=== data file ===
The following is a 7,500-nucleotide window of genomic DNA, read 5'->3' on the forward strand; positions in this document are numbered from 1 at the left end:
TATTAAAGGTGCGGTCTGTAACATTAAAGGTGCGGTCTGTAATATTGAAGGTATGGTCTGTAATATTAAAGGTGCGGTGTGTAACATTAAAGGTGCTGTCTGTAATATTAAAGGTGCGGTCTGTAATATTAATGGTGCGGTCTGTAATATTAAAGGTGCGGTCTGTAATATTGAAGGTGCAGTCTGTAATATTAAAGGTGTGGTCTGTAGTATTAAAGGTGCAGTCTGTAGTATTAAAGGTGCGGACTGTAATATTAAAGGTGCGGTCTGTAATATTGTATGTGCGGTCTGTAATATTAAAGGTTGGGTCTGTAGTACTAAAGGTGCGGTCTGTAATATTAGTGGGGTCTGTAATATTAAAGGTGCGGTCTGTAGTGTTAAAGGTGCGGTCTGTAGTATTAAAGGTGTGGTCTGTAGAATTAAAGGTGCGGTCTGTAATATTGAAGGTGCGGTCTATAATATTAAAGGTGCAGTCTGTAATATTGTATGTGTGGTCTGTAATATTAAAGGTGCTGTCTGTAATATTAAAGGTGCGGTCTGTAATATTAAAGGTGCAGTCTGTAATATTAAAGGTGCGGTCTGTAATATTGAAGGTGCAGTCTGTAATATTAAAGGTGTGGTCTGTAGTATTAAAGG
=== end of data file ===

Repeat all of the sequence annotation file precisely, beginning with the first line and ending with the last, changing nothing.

The following is a 7,500-nucleotide window of genomic DNA, read 5'->3' on the forward strand; positions in this document are numbered from 1 at the left end:
TATTAAAGGTGCGGTCTGTAACATTAAAGGTGCGGTCTGTAATATTGAAGGTATGGTCTGTAATATTAAAGGTGCGGTGTGTAACATTAAAGGTGCTGTCTGTAATATTAAAGGTGCGGTCTGTAATATTAATGGTGCGGTCTGTAATATTAAAGGTGCGGTCTGTAATATTGAAGGTGCAGTCTGTAATATTAAAGGTGTGGTCTGTAGTATTAAAGGTGCAGTCTGTAGTATTAAAGGTGCGGACTGTAATATTAAAGGTGCGGTCTGTAATATTGTATGTGCGGTCTGTAATATTAAAGGTTGGGTCTGTAGTACTAAAGGTGCGGTCTGTAATATTAGTGGGGTCTGTAATATTAAAGGTGCGGTCTGTAGTGTTAAAGGTGCGGTCTGTAGTATTAAAGGTGTGGTCTGTAGAATTAAAGGTGCGGTCTGTAATATTGAAGGTGCGGTCTATAATATTAAAGGTGCAGTCTGTAATATTGTATGTGTGGTCTGTAATATTAAAGGTGCTGTCTGTAATATTAAAGGTGCGGTCTGTAATATTAAAGGTGCAGTCTGTAATATTAAAGGTGCGGTCTGTAATATTGAAGGTGCAGTCTGTAATATTAAAGGTGTGGTCTGTAGTATTAAAGG